Below, left to right: A printed and embossed Valentine card, circa 1900, entitled My Heart’s Best Wished All Are Thine. It’s worth £20-25

This lacy frippery is inscribed by hand inside it “To dear Annie with Ernie Jones’ very best love”. It dates from circa 1870 and is worth £25-30

A lacy late Victorian Valentine card titled I Love Thee My Sweet One. Inside is the romantically coy message “From D.E.J.” It’s worth £30-35


Tags: Ephemera · Valentine

3 responses so far ↓

  • 1 Jon Hatfield // May 21, 2008 at 5:17 pm

    In the U.S. market valentines continued to be a major category with mass production (by hand assembly) of layered lace fold valentines increasing in the late 1890s–replaced in part in the early 1900s by mass produced printed fold valentines with embossing & printing that imitated the lace effect. Whitney & McLoughlin were the main publishers, but the assembled fold valentines involved backings, paper laces, & tiny added diecuts acquired from other publisher and McL & Whitney’s subsequent printed forms featured artwork from other publisher sources.

    The glory pieces of American art paper are the outsized upscale fancy diecut mechanical valentines (& other holiday diecut pieces & art calendars) 1900-06 from Tuck and Hagelberg, featuring mostly artwork by Frances Brundage, as shown in Sarah Steier & Donna Braun’s collector book A Bit of Brundage. Nister had a smaller line of diecut pieces, and International Art Publishing Company had a line of fancy diecut valentines featuring Ellen Clapsaddle artwork. Whitney also distributed an upscale line of fancy diecut valentines featuring Ellen Clapsaddle artwork from the Kopal Euro postcards, perhaps by arrangement with IAPCo. The “Winsch” publisher had a small line in the fancy diecut valentine category in the years before the postcards.

    Valentine postcards largely displaced other forms of valentines after 1906 and roughly equalled or exceeded in number Christmas postcards during the U.S. postcard era, which didn’t take off until 1907. While art postcards were at most a side-product to diecut art paper up to 1907, the few lines of U.S.-market postcards 1902-1906 were predominantly valentine postcards. The largest in volume were the Tuck (from Tuck’s New York studio) E. Curtiss somewhat comical yearly valentine sets 1903-06 (1902-06?), one of which consists of 24 cards with occupational themes found everywhere in ordinary U.S. postcard stock. I acquired 19 of these over a year’s span without much searching a few years ago. The postcard shown at the top is from one of the two U.S. Tuck Curtiss sets with national figures themes, 12 cards each. The only notable U.S. set of “vinegar” valentine postcards is an early McL. set. A 1908 Whitney set, much more widely distributed and very common appears to be more comical in intent than hurtful. The Victorian sense of humor is difficult to assess from this point in time. The bulk of the later valentine postcards feature generic cupids, children, etc. and, while charming as a category, do not much fit the category of art postcards and are collected mainly as valentine pieces rather than for the art. However, the Hagelberg, “Winsch,” and International Art Publishing Co. and a few other publishers valentine postcards are art postcards and collected for the artwork involved.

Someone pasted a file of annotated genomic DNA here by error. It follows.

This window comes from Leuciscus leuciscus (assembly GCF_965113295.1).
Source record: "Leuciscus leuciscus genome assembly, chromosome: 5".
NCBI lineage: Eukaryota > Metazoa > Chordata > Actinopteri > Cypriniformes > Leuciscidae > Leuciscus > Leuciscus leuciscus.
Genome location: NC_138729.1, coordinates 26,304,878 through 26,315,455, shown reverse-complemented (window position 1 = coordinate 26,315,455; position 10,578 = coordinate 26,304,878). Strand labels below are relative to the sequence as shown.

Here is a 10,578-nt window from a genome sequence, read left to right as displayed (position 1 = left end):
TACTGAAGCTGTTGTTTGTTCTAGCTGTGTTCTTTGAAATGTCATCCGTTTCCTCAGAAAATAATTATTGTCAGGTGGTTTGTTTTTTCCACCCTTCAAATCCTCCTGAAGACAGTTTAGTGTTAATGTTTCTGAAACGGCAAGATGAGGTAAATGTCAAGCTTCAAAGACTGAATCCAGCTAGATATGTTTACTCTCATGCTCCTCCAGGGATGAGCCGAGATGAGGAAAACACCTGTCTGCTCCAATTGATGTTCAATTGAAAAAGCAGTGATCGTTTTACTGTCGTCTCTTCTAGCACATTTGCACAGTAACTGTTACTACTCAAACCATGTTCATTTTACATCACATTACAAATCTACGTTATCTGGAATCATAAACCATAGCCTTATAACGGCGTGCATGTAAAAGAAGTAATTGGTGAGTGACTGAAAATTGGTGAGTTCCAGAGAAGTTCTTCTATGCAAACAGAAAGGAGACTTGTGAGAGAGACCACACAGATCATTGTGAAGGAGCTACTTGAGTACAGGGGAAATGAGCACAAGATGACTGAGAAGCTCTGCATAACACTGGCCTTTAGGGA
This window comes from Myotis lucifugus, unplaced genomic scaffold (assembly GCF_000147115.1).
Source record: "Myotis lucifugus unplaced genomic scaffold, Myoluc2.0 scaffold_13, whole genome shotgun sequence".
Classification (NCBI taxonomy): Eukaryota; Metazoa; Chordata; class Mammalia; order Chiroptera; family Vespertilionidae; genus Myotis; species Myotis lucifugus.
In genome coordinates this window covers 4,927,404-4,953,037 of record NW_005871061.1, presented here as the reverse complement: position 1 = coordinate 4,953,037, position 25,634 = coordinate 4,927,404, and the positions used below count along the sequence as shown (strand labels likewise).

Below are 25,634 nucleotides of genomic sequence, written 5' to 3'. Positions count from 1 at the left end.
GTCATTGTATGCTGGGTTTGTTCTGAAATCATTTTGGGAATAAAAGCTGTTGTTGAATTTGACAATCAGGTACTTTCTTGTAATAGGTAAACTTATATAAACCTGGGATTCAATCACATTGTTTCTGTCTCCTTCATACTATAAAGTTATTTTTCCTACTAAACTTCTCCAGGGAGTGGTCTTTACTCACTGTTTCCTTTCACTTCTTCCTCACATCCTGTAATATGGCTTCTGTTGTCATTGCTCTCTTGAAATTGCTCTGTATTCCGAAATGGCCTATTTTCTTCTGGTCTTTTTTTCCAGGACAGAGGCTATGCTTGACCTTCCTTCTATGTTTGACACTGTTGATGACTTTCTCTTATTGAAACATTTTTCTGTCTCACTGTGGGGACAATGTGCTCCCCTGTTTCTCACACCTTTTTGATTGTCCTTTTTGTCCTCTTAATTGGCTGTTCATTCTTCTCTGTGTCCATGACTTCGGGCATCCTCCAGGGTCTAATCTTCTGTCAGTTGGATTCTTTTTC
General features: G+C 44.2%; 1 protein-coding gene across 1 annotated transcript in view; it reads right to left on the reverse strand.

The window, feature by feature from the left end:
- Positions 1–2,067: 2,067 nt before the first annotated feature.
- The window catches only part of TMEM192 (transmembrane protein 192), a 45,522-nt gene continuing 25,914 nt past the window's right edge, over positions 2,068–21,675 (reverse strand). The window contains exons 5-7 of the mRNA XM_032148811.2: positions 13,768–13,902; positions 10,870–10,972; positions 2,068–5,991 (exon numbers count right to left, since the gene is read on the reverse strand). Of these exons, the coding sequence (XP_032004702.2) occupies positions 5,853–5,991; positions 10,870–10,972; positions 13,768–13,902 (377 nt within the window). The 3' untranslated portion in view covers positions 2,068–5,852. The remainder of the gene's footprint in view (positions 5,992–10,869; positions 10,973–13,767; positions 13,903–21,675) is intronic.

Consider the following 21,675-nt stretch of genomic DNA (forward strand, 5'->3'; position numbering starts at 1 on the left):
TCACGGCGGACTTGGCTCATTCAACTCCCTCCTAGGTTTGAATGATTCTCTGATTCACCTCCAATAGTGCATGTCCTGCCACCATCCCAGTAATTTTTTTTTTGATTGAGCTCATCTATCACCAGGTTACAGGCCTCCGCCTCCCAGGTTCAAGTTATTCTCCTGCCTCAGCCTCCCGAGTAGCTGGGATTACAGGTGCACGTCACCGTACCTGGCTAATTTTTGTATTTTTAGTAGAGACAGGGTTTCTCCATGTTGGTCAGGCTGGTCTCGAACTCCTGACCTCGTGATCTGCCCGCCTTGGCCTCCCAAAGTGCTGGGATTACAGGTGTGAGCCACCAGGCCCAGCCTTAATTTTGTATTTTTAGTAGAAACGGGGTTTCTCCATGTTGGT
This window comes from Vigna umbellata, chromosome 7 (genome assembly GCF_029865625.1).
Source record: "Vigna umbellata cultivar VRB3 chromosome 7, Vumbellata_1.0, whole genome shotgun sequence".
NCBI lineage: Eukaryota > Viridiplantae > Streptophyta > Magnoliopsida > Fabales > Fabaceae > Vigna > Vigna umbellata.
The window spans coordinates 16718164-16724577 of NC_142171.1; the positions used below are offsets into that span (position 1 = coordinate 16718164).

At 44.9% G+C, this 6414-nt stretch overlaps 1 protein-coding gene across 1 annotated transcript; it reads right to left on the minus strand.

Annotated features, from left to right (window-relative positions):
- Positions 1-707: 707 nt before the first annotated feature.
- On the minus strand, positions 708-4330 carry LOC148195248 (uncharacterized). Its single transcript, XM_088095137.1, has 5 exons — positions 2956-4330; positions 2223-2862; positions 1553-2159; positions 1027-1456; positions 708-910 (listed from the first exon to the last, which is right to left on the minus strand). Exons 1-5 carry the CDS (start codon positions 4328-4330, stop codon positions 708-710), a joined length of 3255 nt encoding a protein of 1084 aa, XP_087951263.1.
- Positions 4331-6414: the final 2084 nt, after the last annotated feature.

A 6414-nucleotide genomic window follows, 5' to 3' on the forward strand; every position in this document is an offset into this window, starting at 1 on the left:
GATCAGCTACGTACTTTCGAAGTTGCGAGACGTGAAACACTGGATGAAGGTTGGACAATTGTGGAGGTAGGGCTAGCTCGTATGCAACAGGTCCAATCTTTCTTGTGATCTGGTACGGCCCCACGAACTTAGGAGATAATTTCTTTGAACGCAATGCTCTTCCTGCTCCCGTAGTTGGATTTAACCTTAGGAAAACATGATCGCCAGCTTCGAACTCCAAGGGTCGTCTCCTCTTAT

Except for a line of Hagelberg diecut valentines reusing artwork from the 20 years earlier fancy valentines, U.S. diecut and mechanical valentines after WWI are mostly something of a horror story–mass & poorly produced in Germany, an imitation of the fancy mechanical valentines of the early 1900s. By the late 1920s diecut valentines were another category altogether, pieces exchanged by young school children in a yearly ritual that continued post WWII and collected for the charming children themes involved. The 1930s school exchange valentines include a peculiar group of large single sheet vinegar valentines, mostly aimed at teachers–not sure what to make of them. ha.

    Valentines in various categories and times are the largest collectible category in U.S. paper after postcards (also in various categories but more limited in time span, since the U.S. postcard era began later, 1902, and ended earlier, 1930, than in the UK and Europe–only two major art postcard groups continued into the 1920s, the Intn. Art/Wolf Ellen Clapsaddle cards and the “Winsch” Jason Freixas cards… nothing to compare to the new flowering of children art postcards in the UK and Europe during the 1920s and continuing in Europe through the 30s and surviving into the post-WWII period).

    That’s more or less an outline of the valentine phenomenon this side of the Atlantic.

  • 2 Christopher Proudlove // May 21, 2008 at 10:22 pm

    Thanks Jon, great comment.

  • 3 Jon Hatfield // Apr 29, 2009 at 8:49 am

    I have the impression, perhaps mistaken, that valentines were primarily a U.S.-market phenomenon after the mid-1890s–large assembled pieces, fancy diecuts, & a major category in U.S. art postcards. While there are cupid-themed, etc. early Euro postcards, there appear to be no Euro-market postcards specific to Valentine’s Day–& I have located only one valentine card in Postcards from the Nursery, the classic on UK children art postcards.